„Techno can be whatever you want it to be hard, fast, fierce, but it doesn’t have to be oppressive! If I was eighteen years old and went to a club now I wouldn’t feel included.“

Blawan

Blawan: Like I said I have no problem with any types of music or techno. But there’s so much more to be explored in techno than anger and negativeness. If I was eighteen years old and went to a club now I wouldn’t feel included in some way. It just wouldn’t seem fun enough since everything is really linear. And this sounds like I’m dissing everything, but I’m not. The main issue for me is that techno is not explorative, it packs it into a box and says: „There you go, mate.“ The experimental aspect is gone, it’s techno by numbers. And this is not what it’s about.

Well, it’s normal to care so much because you’re part of the scene.

Pariah: It’s not like listening to the best punk or metal records where you have a cathartic response to it. For me a lot of techno seems like it just wants to sound angry for the sake of sounding angry. Having said all of that though there is also so, so much amazing techno around! There’s a bunch of people that are having an approach that is right on the surface, this element of no fucks given. Giant Swan for example are giving everything a real kick up. So for everything I dislike there’s at least one album or artist I like.

Both of you frequently underline the importance of The Analogue Cops but never got the opportunity to elaborate.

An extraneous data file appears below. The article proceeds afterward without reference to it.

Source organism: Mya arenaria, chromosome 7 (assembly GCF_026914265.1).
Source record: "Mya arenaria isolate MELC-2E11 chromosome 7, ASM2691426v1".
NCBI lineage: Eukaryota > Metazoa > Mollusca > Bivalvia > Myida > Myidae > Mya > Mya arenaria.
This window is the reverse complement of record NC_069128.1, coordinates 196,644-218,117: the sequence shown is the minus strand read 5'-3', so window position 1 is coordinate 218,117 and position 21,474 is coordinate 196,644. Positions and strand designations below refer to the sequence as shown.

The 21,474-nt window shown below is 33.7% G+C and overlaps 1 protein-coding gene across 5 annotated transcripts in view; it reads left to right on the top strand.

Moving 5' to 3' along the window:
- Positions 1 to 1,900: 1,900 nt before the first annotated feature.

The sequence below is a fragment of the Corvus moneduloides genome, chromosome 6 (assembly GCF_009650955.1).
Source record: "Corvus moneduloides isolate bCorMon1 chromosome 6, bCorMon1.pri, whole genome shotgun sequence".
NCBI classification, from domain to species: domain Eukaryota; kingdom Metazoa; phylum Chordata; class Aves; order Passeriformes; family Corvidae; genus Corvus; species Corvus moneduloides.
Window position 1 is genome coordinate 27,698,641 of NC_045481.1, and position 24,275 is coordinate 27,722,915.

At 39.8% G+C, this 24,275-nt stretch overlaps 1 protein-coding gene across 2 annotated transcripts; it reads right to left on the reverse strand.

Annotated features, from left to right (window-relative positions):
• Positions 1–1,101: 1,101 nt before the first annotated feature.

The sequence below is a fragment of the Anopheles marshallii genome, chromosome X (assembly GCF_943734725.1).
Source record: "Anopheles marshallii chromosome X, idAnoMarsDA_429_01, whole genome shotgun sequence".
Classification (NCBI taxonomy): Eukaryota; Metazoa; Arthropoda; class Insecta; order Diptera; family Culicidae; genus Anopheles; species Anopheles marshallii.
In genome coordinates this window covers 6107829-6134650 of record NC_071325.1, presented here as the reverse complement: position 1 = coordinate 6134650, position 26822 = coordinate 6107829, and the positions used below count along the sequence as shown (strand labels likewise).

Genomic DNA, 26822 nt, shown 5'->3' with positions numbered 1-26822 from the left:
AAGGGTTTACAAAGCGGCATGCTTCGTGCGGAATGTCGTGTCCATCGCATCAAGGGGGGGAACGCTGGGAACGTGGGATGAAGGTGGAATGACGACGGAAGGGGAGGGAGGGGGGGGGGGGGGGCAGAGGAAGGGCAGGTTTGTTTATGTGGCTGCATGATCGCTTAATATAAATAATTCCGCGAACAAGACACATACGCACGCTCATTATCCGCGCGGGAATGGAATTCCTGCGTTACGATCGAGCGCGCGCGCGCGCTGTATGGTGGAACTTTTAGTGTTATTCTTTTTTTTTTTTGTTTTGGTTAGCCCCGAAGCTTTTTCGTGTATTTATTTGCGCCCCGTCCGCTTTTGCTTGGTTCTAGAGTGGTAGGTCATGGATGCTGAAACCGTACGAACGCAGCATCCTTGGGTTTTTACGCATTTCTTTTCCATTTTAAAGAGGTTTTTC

Blawan: Nice, no one ever mentions these guys!

Pariah: With regards to The Analogue Cops and the live jam stuff, that was one of the very first things Jamie and me bonded about musically – hanging out together and thinking: „Oh, these records are just so good.“ Everything from the deep house tracks to this weird kind of noise to more experimental or techno stuff. The crew managed to go all across the board, but also to have this kind of sound to them and link everything together. The ideas coming out of those records for us…

The Analogue Cops alias Alberto Marini & Domenico Cipriani (Foto: Presse)

Jamie, 2011 you collaborated with them on Restoration Records und Vae Victis?

Blawan: I first met them in Venice in 2010, when we played together at an after party. My agent at that time who runs Vae Victis casually introduced me to them. They really paved the way for us and especially for me.

Pariah: Remember our EPs on Work The Long Nights from 2012 and 2014? That was all because of them. Each and every track on it was recorded in one take, because they showed us how. 

Blawan: I mean at that time we were just in our twenties and met these two punky Italian guys who recorded crazy stuff in their bedrooms, really not giving a shit, throwing it all together at the mixing desk. For us who came from using Ableton, it was just so refreshing to see. You’d write many tracks in an hour whereas before you’d sit in front of your computer, clicking around. This liberated way of writing music changed everything for me. If it wasn’t for these two guys I wouldn’t even know if I’d still be doing music. They made it fun for me again! You’d meet, eat some Pasta and then jam on the machines. It’s also a social thing. And at the end you have like ten tracks. If it’s good, it’s good and if not, then not. For Karenn the recording sessions are a little more focussed, because Arthur and me have a very clear goal that we want to reach, but the Analogue Cops really poisoned our mind! (laughs)